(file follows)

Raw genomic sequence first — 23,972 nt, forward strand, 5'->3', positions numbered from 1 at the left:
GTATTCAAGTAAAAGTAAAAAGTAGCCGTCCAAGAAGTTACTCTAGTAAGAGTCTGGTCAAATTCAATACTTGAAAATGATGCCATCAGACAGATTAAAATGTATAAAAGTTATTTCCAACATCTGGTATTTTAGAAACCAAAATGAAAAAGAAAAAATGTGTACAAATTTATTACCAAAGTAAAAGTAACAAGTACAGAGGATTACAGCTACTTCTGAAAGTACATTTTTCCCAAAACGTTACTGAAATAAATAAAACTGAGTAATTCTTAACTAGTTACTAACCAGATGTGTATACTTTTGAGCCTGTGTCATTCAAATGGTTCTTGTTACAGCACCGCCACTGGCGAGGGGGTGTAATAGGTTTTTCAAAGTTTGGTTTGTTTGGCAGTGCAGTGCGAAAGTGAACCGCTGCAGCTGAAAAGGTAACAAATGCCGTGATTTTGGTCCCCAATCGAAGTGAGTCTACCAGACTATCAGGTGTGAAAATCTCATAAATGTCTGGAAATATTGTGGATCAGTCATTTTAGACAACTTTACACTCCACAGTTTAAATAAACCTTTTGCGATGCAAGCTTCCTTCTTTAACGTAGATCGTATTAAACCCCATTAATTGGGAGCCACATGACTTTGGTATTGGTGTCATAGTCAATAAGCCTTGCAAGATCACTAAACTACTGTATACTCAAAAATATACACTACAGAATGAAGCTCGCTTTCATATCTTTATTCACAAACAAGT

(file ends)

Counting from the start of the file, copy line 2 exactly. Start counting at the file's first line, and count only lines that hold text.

GTATTCAAGTAAAAGTAAAAAGTAGCCGTCCAAGAAGTTACTCTAGTAAGAGTCTGGTCAAATTCAATACTTGAAAATGATGCCATCAGACAGATTAAAATGTATAAAAGTTATTTCCAACATCTGGTATTTTAGAAACCAAAATGAAAAAGAAAAAATGTGTACAAATTTATTACCAAAGTAAAAGTAACAAGTACAGAGGATTACAGCTACTTCTGAAAGTACATTTTTCCCAAAACGTTACTGAAATAAATAAAACTGAGTAATTCTTAACTAGTTACTAACCAGATGTGTATACTTTTGAGCCTGTGTCATTCAAATGGTTCTTGTTACAGCACCGCCACTGGCGAGGGGGTGTAATAGGTTTTTCAAAGTTTGGTTTGTTTGGCAGTGCAGTGCGAAAGTGAACCGCTGCAGCTGAAAAGGTAACAAATGCCGTGATTTTGGTCCCCAATCGAAGTGAGTCTACCAGACTATCAGGTGTGAAAATCTCATAAATGTCTGGAAATATTGTGGATCAGTCATTTTAGACAACTTTACACTCCACAGTTTAAATAAACCTTTTGCGATGCAAGCTTCCTTCTTTAACGTAGATCGTATTAAACCCCATTAATTGGGAGCCACATGACTTTGGTATTGGTGTCATAGTCAATAAGCCTTGCAAGATCACTAAACTACTGTATACTCAAAAATATACACTACAGAATGAAGCTCGCTTTCATATCTTTATTCACAAACAAGT